When citizens engage each other in the public square, we generally begin with the assumption that everyone has the intention of being intellectually honest. We might be duped, misguided, or otherwise just plain wrong, but we take for grated that everyone believes the claims they are making. To engage in a debate without beginning with that presumption is uncivil and uncharitable.
Because that standard exists, it becomes exceedingly frustrating when our interlocutors are lying. Unless we have rock solid proof that they are being dishonest—and can prove they are being intentionally deceiving—calling them out on it can backfire. A prime example is the debate over embryonic stem cell research (ESCR).
Several years ago I worked for a Christian bioethics think tank when ESCR was being hotly debated in the media. Although the ethics of the issue were contested, there was not much disagreement about the basic science involved. Yet some scientists were making claims about ESCR that no one with even the most basic knowledge about the subject could honestly believe were true. But they fooled others into believing them.
For example, the Democratic Party was so convinced that it included in its 2004 platform the claim that, “Stem cell therapy offers hope to more than 100 million Americans who have serious illnesses—from Alzheimer’s to heart disease to juvenile diabetes to Parkinson’s.” Even at the time, researchers knew that ESCR could never cure such diseases as Alzheimer’s, and would likely never be useful for treating juvenile diabetes or Parkinson’s either.
While all Christian bioethicists were quick to point out that these claims were inaccurate, few were willing to say that the scientists were lying. However, Art Caplan—the “dean of liberal bioethics”—has no qualms about calling them out on their dishonesty:
. . .Embryonic stem-cell research was completely overhyped, in terms of its promise. And people knew it at the time. I tried to say so myself at different times myself, even though I support embryonic stem-cell research. But this notion that people would be out of their wheelchairs within a year if we could just get embryonic stem-cell research funded was just ludicrous. Just simply silly.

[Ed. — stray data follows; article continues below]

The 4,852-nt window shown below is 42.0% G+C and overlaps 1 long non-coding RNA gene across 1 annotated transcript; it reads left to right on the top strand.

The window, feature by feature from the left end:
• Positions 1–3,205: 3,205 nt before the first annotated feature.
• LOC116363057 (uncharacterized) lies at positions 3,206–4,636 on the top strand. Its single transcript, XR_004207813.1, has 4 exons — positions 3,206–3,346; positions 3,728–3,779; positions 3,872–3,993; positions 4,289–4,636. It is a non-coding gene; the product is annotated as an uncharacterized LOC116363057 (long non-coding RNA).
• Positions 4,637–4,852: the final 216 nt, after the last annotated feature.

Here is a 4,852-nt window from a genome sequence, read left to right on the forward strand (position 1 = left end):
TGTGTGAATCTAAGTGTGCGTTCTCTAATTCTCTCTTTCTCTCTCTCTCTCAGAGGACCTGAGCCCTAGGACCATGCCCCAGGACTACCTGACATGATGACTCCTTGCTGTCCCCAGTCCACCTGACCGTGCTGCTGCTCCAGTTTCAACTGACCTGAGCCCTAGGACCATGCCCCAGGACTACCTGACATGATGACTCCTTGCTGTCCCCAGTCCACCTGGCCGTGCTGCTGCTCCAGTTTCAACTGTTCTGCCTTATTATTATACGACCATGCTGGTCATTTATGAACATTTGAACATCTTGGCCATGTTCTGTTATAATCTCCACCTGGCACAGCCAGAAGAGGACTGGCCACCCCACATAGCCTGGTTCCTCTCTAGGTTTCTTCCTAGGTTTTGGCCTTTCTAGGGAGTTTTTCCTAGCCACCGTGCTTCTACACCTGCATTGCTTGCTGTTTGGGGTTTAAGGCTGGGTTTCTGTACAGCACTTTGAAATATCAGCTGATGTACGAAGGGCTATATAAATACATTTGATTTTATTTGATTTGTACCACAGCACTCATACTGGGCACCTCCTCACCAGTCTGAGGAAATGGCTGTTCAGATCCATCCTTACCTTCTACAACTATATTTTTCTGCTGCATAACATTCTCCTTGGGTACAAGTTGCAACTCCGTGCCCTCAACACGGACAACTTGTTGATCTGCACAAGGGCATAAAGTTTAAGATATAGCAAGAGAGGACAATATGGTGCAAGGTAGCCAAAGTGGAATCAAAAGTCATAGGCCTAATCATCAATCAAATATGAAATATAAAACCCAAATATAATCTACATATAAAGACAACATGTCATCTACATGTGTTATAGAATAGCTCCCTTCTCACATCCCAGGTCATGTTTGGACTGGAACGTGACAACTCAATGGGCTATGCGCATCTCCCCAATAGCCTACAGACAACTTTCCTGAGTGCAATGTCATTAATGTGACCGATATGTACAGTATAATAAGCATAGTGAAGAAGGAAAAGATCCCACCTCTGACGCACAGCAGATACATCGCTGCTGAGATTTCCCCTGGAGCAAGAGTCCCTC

RG: They knew it at the time?
AC: Yes, those saying it had to know it at the time. The scientists had to have known that. Who has ever delivered a cure in a year from something that’s basically a dish? That’s never happened. Gene therapy was promised as a cure for everything, and it is now starting to cure things, 15 years after the initial gene therapy experiments in dishes were being done. I think embryonic stem-cell research—if it works out, if you can control stem cells derived from embryos, if they don’t revert back… but we don’t know what chemicals to put around them, to get them to become what we want. We don’t know where to put them. But the politics of that issue were abortion politics, meaning that one side had as a principle, “Don’t kill.” The other side had as a principle, “You’ve got to cure.” And that escalated the rhetoric. So I think the science got hyped in response to the politics. Norms drove the debate. Embryonic stem-cell research for me is one of what I might list as 20 scientific frontiers that you might want to pursue. It’s not the frontier, but it’s one of a number of them.
RG: But it sounds to me like a niche.
AC: Oh it’s a niche, absolutely. Bio-banking, synthetic biology, bioagriculture, regenerative medicine at the adult stem cell level… There’s a bunch of areas of science with equal promise—
RG: If scientists knew that what they were doing was hyping it, then—even laying aside the ethical question about the status of human embryos—it seems to be deeply dishonest, clearly wrong.
AC: Here’s an assertion that you hear all the time: “Stem-cell research will help Alzheimer’s.” But stem cell research has no possibility of helping Alzheimer’s. Alzheimer’s is a gunk-up-the-brain disease, where every cell is affected. You can’t fix it by any sort of stem cell research. Model it? Maybe. Cure it? Never.